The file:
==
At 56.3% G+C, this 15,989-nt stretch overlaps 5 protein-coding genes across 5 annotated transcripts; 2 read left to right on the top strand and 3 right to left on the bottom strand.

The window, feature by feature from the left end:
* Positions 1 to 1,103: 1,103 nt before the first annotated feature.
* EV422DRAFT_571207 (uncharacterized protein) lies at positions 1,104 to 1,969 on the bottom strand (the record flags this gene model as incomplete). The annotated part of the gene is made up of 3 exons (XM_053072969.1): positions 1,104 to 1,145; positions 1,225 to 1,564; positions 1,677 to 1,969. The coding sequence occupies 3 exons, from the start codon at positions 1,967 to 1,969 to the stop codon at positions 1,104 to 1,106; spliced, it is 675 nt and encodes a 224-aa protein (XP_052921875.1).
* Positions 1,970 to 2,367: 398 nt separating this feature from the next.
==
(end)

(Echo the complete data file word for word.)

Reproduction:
At 56.3% G+C, this 15,989-nt stretch overlaps 5 protein-coding genes across 5 annotated transcripts; 2 read left to right on the top strand and 3 right to left on the bottom strand.

The window, feature by feature from the left end:
* Positions 1 to 1,103: 1,103 nt before the first annotated feature.
* EV422DRAFT_571207 (uncharacterized protein) lies at positions 1,104 to 1,969 on the bottom strand (the record flags this gene model as incomplete). The annotated part of the gene is made up of 3 exons (XM_053072969.1): positions 1,104 to 1,145; positions 1,225 to 1,564; positions 1,677 to 1,969. The coding sequence occupies 3 exons, from the start codon at positions 1,967 to 1,969 to the stop codon at positions 1,104 to 1,106; spliced, it is 675 nt and encodes a 224-aa protein (XP_052921875.1).
* Positions 1,970 to 2,367: 398 nt separating this feature from the next.